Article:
This is the fourth in a 15-part blog series where we'll discuss each domain in Cybersecurity Maturity Model Certification (CMMC). In addition, this blog will explore the CMMC audit and Accountability (AU) domain.
The Audit and Accountability domain discusses the essentialness of system auditing, user accountability, audit management, and reporting. We will dive into these topics to get a better understanding of the requirements of this domain.
We will be exploring Audit and Accountability in the following manner:
Within the Audit and Accountability domain, there are two core focus areas: auditing and accountability.
For CMMC 2.0, there are no practices in CMMC Level 1 for the Audit and Accountability domain. However, there are 9 total practices for CMMC Level 2 for the AU domain. For CMMC Level 3, the AU practices are yet to be determined.
There are a variety of actions taken within a system every day. Therefore, creating and retaining system audit logs and records for any important action, access, or information change is essential for your organization and its security. This allows for proper monitoring and analysis of events and the ability to investigate unlawful or unauthorized system activity. An event can be defined as any observable occurrence within a system, no matter how small it might be. Organizations are allowed to identify event types for logging purposes, but events that are significant and relevant to the security of systems must be audited.
System auditing is not enough to determine certain events, such as user-specific actions. Whether the user is authorized or not, their access and activity should be monitored. It is your organization's responsibility to ensure that the actions of individuals accessing systems can be uniquely traced to the specific user and that accountability can be established. This requirement focuses on the specifics of an audit log, and your organization must consider logging account usage, remote access, wireless connectivity, physical access, and more to ensure accountability. You can start by capturing user IDs, source and destination addresses, and time stamps.
A part of system auditing and logging is periodically reviewing and updating your organization's events and changing the list of events you log as needed. It is quite possible that the events you log can change over time, and some things you log may no longer be needed. Therefore, it is important to update this process to allow your audit reports to be specific, remove information that may no longer be needed, and include information that has not been added to the event logs. In addition, the review process should be continuous, and your organization can determine the time between each review.
Alongside reviewing logs, reviewing the auditing process is another thing to consider. Your auditing process and mechanism should be set up to alert your organization in the event of an audit logging process failure. This ensures that the process is not compromised and those important events that need to be logged are not missed. Failures can include software and hardware errors, audit record capturing failures, or audit record storage capacity being exceeded. This process should be applied to all your auditing processes within your organization.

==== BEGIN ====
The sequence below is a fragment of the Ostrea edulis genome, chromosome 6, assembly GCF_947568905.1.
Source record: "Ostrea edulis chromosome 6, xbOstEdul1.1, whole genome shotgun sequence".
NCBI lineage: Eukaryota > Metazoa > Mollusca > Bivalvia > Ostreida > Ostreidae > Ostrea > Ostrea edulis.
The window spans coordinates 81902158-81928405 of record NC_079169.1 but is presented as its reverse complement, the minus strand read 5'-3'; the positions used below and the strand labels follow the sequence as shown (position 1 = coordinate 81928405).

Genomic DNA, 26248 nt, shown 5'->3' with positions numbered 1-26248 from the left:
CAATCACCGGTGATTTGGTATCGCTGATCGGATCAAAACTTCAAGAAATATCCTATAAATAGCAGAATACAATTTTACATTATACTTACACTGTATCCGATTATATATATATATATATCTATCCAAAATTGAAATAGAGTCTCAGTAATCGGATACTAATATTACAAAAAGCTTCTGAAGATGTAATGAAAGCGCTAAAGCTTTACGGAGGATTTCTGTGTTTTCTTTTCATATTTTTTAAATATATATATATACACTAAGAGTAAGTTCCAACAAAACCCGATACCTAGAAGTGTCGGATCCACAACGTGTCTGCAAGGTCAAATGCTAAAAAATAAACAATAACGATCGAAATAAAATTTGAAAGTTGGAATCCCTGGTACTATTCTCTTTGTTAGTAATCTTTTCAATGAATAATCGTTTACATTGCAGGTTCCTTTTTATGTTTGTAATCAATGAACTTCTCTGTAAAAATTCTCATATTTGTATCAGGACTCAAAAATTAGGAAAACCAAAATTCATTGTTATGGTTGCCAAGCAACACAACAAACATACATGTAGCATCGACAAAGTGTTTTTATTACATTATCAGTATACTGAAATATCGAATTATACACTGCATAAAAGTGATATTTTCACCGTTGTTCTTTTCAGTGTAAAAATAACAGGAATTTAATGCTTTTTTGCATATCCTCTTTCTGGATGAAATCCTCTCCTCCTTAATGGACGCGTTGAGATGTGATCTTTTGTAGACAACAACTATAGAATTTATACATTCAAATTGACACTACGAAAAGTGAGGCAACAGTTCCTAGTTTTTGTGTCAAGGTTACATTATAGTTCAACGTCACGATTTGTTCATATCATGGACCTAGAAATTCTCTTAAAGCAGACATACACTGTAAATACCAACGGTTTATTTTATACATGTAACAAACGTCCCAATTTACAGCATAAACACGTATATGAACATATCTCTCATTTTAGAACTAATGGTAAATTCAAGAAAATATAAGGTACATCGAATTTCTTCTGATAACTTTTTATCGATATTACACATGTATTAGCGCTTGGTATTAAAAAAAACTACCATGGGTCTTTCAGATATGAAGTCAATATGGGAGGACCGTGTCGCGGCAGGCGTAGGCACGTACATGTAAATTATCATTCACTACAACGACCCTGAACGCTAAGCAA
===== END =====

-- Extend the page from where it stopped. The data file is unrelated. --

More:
As a part of your auditing process, you must correlate audit record review, analysis, and reporting processes to ensure that they work collectively. This will be an important part of investigations in response to indications of unlawful, unauthorized, or suspicious activity. If each system does not work together, it can lead to flaws in this process, which your organization needs to avoid. Furthermore, your organization should provide audit record reduction and report generation, which will support on-demand analysis. Audit record reduction is a process that manipulates the information you have collected in an audit and then organizes it in a way that is easy to understand and meaningful to analysts. Report generation works in hand with this, allowing for creating a customizable report. The needs of each organization will differ, so you can determine how these are set up for your organization.
Any audit log or record is incomplete without a time stamp to verify it. That being said, your system must be capable of comparing and synchronizing internal system clocks with an "authoritative" time source. What does that mean? Each of your systems might use different time granularities or be across different time zones, so you must synchronize your systems with a central time server to ensure that all systems record activity for audit logs with the same time source. This makes logging more efficient and easier to understand when it comes time to review them.
Just as audit logs and records identify activity across all systems (both authorized and unauthorized), the audit logs also need to be protected against unauthorized access. This requirement will focus on protecting any information that is recorded within an audit, and your organization must limit the ability to access and execute audit logging tools to only those authorized within your organization. Again, this includes both physical and technical protection.
This domain covers various important topics, including system audit logging, user accountability, and audit management and protection. Meeting the requirements of this domain will require a step-by-step process that builds up to efficient management of auditing within your organization.
For CMMC Level 1, your organization is not mandated to implement practices in this domain. For CMMC Level 2, your organization must look further into each of the nine practices required and provide proper implementation and documentation.